4 Tips for Planning an Edible Garden

It’s the time of year when home gardeners begin to set a game plan for the season. Their excitement begins to build, as they know that what starts out as small seeds and plants will turn into a backyard bounty of edible goodness over the course of a few short months. Whether you are a seasoned gardener or a horticulture newbie, use these tips to get off to a fruitful start.


  1. Find the right space.

The best place to start digging is one with lots of sunshine and plenty of soil. If you have a designated garden spot, try to rotate the main area every couple of years to help prevent depleting nutrients from the soil. If a new spot isn’t an option, plant items in different spots than the year before — tomatoes on the opposite side of the garden and so on. Also, consider using a combo of raised containers and in-ground beds so you don’t take up your entire lawn. If you live in a wooded area, consider how to set up protection from hungry squirrels, rabbits, deer and other four-legged friends.

  1. Know your annuals and perennials.

Popular home garden choices like tomatoes, cucumbers, parsley, basil and summer squash need to be replanted each year. Starting these veggies from seed will take time, so be sure to check seed packages, as they will indicate approximately how long it will take to get to the desired end product. To give your home garden a bit of a head start, visit your local farm or farmers market for small starter plants. Other backyard favorites, like strawberries, blueberries and woody herbs (sage, rosemary, thyme and oregano), will come back from year to year. Place these items up against a fence or in some other convenient spot for long-term enjoyment.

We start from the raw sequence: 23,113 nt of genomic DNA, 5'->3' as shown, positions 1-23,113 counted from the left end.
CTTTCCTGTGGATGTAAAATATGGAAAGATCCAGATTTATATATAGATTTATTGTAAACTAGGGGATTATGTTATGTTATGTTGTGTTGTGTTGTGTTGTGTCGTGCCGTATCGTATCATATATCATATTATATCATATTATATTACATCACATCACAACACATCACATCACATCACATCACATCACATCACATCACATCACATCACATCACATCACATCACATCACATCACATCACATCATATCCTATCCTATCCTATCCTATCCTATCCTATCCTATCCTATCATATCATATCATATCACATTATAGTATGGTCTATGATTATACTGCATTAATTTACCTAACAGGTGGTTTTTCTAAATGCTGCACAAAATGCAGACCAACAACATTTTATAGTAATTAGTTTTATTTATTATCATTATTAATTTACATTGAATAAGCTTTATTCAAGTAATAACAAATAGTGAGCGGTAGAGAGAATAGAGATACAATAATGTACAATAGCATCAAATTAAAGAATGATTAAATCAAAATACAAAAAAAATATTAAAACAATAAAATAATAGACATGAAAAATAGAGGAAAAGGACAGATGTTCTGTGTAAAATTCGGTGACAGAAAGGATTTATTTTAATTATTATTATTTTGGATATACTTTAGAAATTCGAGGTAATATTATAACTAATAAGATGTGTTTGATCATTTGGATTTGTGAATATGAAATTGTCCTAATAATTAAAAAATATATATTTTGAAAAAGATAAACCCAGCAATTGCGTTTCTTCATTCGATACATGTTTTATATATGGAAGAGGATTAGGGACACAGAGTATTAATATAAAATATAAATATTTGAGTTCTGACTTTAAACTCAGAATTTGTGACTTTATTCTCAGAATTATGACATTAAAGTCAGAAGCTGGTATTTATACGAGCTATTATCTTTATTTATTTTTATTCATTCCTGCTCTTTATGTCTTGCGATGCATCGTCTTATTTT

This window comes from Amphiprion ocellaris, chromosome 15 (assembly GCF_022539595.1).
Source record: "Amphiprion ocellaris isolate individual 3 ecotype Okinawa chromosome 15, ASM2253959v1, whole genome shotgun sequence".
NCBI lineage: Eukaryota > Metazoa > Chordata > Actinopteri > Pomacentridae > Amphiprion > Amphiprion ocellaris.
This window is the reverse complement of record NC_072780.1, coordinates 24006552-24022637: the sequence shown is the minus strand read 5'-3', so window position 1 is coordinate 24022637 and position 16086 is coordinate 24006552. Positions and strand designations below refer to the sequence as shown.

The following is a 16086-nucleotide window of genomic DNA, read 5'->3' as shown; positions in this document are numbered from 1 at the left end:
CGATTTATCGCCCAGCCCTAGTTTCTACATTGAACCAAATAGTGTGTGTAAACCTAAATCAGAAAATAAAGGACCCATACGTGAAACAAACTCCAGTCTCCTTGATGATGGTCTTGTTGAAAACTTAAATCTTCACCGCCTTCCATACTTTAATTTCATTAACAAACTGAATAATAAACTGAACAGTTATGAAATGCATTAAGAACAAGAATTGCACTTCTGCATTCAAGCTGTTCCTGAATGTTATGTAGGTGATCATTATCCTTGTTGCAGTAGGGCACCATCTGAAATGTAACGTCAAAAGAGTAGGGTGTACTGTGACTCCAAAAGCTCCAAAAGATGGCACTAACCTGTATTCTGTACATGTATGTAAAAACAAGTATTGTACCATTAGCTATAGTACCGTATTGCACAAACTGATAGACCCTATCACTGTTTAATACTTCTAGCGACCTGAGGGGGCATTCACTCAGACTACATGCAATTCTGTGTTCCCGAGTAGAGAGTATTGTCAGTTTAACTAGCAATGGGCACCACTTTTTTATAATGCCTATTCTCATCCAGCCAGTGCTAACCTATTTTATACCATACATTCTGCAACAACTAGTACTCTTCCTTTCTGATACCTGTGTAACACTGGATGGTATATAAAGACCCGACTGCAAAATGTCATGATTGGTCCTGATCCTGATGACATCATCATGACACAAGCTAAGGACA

1. Plant things you will eat!

It’s easy to get caught up in the excitement, but growing too many things will lead to a bunch of extra work and extra food waste. Choose foods you know your family loves, and experiment with one or two new additions each year. Once you’ve gotten things in the ground, make a labeled sketch of where you planted them, especially for different varieties of tomatoes and produce you’re less familiar with.

  1. Get the entire family involved.

Let the kids choose a veggie to grow each year — it will hopefully inspire them to eat it. Divvy up the work and assign specific days or chores for each member of the family to tend to the garden. As the season goes on, many foods will need daily picking, and there’s always watering and weeding to be done.

Dana Angelo White, MS, RD, ATC, is a registered dietitian, certified athletic trainer and owner of Dana White Nutrition, Inc., which specializes in culinary and sports nutrition.